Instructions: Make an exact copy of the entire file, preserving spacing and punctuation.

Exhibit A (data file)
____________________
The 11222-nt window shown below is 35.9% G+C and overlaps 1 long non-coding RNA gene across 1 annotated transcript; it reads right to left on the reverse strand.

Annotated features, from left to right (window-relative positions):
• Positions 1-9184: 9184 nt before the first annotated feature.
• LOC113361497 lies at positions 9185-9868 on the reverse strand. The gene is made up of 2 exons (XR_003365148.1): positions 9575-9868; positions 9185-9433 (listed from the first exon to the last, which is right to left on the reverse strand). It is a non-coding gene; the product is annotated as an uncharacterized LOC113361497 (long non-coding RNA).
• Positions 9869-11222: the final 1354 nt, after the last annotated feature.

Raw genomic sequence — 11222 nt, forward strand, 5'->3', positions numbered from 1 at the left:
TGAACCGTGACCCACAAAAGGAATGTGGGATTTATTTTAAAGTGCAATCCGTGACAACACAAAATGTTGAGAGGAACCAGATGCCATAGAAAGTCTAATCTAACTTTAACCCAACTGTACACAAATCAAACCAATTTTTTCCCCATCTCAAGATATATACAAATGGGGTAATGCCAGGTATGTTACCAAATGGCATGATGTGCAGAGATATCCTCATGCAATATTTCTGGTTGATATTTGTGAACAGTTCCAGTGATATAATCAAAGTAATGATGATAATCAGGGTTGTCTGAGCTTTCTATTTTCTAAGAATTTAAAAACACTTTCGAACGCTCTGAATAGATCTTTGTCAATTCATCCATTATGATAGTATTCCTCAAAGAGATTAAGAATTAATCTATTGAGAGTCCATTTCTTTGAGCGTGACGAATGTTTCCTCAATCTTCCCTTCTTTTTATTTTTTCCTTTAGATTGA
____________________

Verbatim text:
The 11222-nt window shown below is 35.9% G+C and overlaps 1 long non-coding RNA gene across 1 annotated transcript; it reads right to left on the reverse strand.

Annotated features, from left to right (window-relative positions):
• Positions 1-9184: 9184 nt before the first annotated feature.
• LOC113361497 lies at positions 9185-9868 on the reverse strand. The gene is made up of 2 exons (XR_003365148.1): positions 9575-9868; positions 9185-9433 (listed from the first exon to the last, which is right to left on the reverse strand). It is a non-coding gene; the product is annotated as an uncharacterized LOC113361497 (long non-coding RNA).
• Positions 9869-11222: the final 1354 nt, after the last annotated feature.

Raw genomic sequence — 11222 nt, forward strand, 5'->3', positions numbered from 1 at the left:
TGAACCGTGACCCACAAAAGGAATGTGGGATTTATTTTAAAGTGCAATCCGTGACAACACAAAATGTTGAGAGGAACCAGATGCCATAGAAAGTCTAATCTAACTTTAACCCAACTGTACACAAATCAAACCAATTTTTTCCCCATCTCAAGATATATACAAATGGGGTAATGCCAGGTATGTTACCAAATGGCATGATGTGCAGAGATATCCTCATGCAATATTTCTGGTTGATATTTGTGAACAGTTCCAGTGATATAATCAAAGTAATGATGATAATCAGGGTTGTCTGAGCTTTCTATTTTCTAAGAATTTAAAAACACTTTCGAACGCTCTGAATAGATCTTTGTCAATTCATCCATTATGATAGTATTCCTCAAAGAGATTAAGAATTAATCTATTGAGAGTCCATTTCTTTGAGCGTGACGAATGTTTCCTCAATCTTCCCTTCTTTTTATTTTTTCCTTTAGATTGA